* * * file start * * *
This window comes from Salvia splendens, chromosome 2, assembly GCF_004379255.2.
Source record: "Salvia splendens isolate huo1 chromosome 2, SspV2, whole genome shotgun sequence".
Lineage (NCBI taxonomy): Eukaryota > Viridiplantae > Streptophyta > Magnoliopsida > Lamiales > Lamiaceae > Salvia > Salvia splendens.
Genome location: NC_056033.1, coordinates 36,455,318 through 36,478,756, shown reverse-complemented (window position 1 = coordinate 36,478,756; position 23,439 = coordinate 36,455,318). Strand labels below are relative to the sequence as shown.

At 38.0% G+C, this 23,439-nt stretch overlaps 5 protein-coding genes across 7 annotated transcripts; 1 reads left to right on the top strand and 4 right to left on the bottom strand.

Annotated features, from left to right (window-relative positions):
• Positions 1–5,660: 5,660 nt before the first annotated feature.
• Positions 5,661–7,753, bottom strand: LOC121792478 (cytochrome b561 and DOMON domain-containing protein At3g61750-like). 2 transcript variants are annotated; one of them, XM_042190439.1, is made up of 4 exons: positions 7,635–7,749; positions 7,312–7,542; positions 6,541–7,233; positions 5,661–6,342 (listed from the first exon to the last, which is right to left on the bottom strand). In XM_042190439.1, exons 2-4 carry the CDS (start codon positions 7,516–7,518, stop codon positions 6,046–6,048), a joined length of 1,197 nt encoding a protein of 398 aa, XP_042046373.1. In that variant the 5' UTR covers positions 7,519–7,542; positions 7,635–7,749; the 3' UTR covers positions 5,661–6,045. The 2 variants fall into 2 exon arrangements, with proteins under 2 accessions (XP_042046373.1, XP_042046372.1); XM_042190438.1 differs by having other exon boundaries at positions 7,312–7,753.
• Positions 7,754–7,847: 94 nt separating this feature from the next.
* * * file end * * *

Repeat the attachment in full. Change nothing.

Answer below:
This window comes from Salvia splendens, chromosome 2, assembly GCF_004379255.2.
Source record: "Salvia splendens isolate huo1 chromosome 2, SspV2, whole genome shotgun sequence".
Lineage (NCBI taxonomy): Eukaryota > Viridiplantae > Streptophyta > Magnoliopsida > Lamiales > Lamiaceae > Salvia > Salvia splendens.
Genome location: NC_056033.1, coordinates 36,455,318 through 36,478,756, shown reverse-complemented (window position 1 = coordinate 36,478,756; position 23,439 = coordinate 36,455,318). Strand labels below are relative to the sequence as shown.

At 38.0% G+C, this 23,439-nt stretch overlaps 5 protein-coding genes across 7 annotated transcripts; 1 reads left to right on the top strand and 4 right to left on the bottom strand.

Annotated features, from left to right (window-relative positions):
• Positions 1–5,660: 5,660 nt before the first annotated feature.
• Positions 5,661–7,753, bottom strand: LOC121792478 (cytochrome b561 and DOMON domain-containing protein At3g61750-like). 2 transcript variants are annotated; one of them, XM_042190439.1, is made up of 4 exons: positions 7,635–7,749; positions 7,312–7,542; positions 6,541–7,233; positions 5,661–6,342 (listed from the first exon to the last, which is right to left on the bottom strand). In XM_042190439.1, exons 2-4 carry the CDS (start codon positions 7,516–7,518, stop codon positions 6,046–6,048), a joined length of 1,197 nt encoding a protein of 398 aa, XP_042046373.1. In that variant the 5' UTR covers positions 7,519–7,542; positions 7,635–7,749; the 3' UTR covers positions 5,661–6,045. The 2 variants fall into 2 exon arrangements, with proteins under 2 accessions (XP_042046373.1, XP_042046372.1); XM_042190438.1 differs by having other exon boundaries at positions 7,312–7,753.
• Positions 7,754–7,847: 94 nt separating this feature from the next.